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Deprescribing in Recovery: What's It About?

Deprescribing describes the process of helping people reduce or eliminate prescription drugs safely. Doctors and therapists can help their clients work towards this goal if it is appropriate. Many people who are new to recovery also have co-existing mental health disorders. Often, it’s hard to gauge which symptoms are caused by addiction versus mental health issues when a person is initially getting sober. After all, many people who are addicted to substances also self-medicate. They may find as months go by and the body detoxes from drugs and alcohol, psychiatric symptoms may become less severe. Or, they may have other reasons they wish to take less medication to improve their quality of life.

Deprescribing was a term first coined by people who worked with geriatric patients who were suffering quality-of-life issues due to medication side effects. In many cases, cognitive issues declined after certain drugs were lessened or ceased entirely. For people with mental health disorders, the concept is the same. Deprescribing should only be used if a patient has the tools to continue to live a fulfilling life. There are many reasons a psychiatrist or other mental health professionals may want to help a client through deprescribing. Sometimes, it's the patient's idea.

Deprescribing for Health Reasons

Mental and physical health needs change throughout life, even for people diagnosed with a lifelong mental health disorder. If a person loses weight, their dose of an antidepressant drug may be unnecessarily high. Or, they may take a medicine that interacts with their psychiatric medication and want to lessen the side effects.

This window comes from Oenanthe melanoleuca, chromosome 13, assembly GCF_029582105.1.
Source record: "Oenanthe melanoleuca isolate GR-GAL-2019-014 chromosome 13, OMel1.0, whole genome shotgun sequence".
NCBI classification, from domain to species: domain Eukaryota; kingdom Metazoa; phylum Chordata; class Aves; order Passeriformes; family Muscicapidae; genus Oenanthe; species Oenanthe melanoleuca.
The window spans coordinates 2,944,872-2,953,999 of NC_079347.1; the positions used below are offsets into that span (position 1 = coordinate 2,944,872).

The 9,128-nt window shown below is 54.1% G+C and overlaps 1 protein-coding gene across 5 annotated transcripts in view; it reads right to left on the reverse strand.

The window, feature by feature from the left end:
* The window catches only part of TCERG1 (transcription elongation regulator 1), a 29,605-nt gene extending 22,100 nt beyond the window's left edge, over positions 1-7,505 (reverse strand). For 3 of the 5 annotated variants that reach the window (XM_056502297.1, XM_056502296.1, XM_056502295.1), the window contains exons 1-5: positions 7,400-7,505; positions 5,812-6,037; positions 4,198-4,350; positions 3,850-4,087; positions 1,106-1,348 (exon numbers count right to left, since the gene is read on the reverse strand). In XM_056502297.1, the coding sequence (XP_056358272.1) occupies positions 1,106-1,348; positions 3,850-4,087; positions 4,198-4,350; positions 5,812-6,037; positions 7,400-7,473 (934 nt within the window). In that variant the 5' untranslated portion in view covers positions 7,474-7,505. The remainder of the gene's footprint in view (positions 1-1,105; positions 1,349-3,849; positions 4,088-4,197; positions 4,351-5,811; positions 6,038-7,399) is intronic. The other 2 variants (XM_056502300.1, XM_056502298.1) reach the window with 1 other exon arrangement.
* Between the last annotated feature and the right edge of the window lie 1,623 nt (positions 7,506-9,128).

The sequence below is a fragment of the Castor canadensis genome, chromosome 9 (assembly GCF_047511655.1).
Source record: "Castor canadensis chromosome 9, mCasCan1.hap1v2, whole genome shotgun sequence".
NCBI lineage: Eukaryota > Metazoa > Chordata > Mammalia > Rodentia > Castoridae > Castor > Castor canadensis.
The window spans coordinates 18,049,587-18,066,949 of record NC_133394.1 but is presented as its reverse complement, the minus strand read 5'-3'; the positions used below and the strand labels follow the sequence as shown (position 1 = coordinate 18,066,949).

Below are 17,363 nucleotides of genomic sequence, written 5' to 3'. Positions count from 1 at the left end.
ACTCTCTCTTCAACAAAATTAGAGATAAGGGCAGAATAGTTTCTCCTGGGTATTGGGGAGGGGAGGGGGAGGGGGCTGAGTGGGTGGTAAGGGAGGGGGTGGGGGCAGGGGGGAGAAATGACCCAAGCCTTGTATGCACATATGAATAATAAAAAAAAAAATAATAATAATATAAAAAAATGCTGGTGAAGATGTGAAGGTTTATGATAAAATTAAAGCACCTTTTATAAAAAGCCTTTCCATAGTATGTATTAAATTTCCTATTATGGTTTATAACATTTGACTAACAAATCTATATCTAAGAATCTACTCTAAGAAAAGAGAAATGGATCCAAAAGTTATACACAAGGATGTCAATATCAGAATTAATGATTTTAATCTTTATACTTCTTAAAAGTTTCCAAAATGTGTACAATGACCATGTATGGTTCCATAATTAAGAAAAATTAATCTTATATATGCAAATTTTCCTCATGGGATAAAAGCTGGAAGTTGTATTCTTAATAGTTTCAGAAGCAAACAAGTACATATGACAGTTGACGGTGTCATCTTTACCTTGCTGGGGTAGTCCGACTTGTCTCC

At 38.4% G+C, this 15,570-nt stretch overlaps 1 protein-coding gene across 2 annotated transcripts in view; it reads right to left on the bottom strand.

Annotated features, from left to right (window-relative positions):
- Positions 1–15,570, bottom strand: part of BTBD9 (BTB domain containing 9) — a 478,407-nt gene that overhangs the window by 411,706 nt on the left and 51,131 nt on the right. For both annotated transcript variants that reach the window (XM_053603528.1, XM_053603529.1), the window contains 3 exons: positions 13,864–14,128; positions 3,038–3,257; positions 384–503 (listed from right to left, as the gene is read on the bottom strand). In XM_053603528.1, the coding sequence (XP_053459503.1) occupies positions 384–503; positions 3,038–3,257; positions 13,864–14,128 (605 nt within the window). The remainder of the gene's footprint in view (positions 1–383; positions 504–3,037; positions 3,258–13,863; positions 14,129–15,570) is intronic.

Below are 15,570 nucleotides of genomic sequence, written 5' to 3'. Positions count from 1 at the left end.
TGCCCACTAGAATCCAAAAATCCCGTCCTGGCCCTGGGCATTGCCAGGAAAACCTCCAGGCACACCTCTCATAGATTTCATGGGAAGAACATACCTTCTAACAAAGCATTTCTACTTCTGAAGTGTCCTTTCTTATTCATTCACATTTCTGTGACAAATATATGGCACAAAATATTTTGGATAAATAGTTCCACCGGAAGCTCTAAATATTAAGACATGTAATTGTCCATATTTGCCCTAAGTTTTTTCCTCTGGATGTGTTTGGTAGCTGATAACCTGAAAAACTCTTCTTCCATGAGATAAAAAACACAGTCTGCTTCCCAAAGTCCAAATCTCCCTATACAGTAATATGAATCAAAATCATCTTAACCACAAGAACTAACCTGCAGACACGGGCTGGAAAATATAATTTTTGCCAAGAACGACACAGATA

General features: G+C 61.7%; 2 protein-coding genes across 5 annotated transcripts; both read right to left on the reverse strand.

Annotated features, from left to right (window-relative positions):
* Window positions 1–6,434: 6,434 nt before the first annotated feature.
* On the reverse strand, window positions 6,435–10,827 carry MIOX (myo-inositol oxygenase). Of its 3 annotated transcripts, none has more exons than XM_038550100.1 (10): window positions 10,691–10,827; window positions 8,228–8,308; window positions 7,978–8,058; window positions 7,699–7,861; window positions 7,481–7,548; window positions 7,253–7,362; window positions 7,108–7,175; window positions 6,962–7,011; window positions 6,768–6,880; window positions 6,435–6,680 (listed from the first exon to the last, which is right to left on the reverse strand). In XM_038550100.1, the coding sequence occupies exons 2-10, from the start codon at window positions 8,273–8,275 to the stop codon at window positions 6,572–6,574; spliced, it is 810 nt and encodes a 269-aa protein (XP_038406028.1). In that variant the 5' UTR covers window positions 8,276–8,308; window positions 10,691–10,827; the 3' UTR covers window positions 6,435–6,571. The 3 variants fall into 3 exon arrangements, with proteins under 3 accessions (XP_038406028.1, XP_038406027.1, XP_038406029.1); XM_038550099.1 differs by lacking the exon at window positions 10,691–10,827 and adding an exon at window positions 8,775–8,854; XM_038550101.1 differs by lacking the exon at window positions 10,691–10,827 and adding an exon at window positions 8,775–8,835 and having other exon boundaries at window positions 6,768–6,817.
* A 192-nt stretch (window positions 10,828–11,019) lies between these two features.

Some medications can cause severe side effects. In some cases, long-term use can be disabling or reduce a person’s quality of life significantly. One class of drugs, antipsychotics, can cause tardive dyskinesia over time (TD). TD is a condition that causes uncontrollable body movements. For many people, withdrawal of the drug doesn’t stop the disorder, but lowering the dose or switching to a different drug can minimize future damage.

Discontinuing any medication due to side effects requires the help of a healthcare professional. This way, a person can taper slowly and be monitored for any adverse side effects as they discontinue its use. Your psychiatrist may want to find an alternative drug for you to take once you have safely tapered.

Deprescribing in Recovery

Deprescribing is a decision that should be made between an individual, their therapist, and a doctor or psychiatrist. When a person first gets sober, they may have trouble coping with their emotions. This is especially true when somebody has been self-medicating a mental health disorder. Many people who have co-occurring conditions such as anxiety or PTSD experience a worsening of their symptoms when they first get sober.

Anxiety can be high when a person first gets sober. Medication can help people function when their anxiety is a barrier to growth. People also learn tools to cope with stress throughout recovery and may get to a point where they think they don’t want to take as much medication. This is a choice that is between them and the professionals involved in their mental health plan.

Understanding the benefits and the risks of decreasing or stopping mental health medication is essential. Do not stop taking medication that treats any mental or physical illness without a medical professional's explicit permission and guidance.

A therapist can help you increase your coping skills and evaluate your symptoms. You need to have a definitive plan on how to taper medication. The professionals can help you plan what to do if you have an adverse reaction while decreasing any psychiatric medication.

Don’t try to taper from medication or get sober alone; there are risks of side effects and withdrawal symptoms.

Getting Help for Addiction

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Mark G
Mark Gladden brings both personal and professional experience to his role as co-founder of Present Moments Recovery. Now in long-term recovery himself after struggling with addiction for years, Mark understands firsthand the challenges men face in achieving and maintaining sobriety. It was this insight, combined with a desire to help others, that led Mark to establish Present Moments Recovery.

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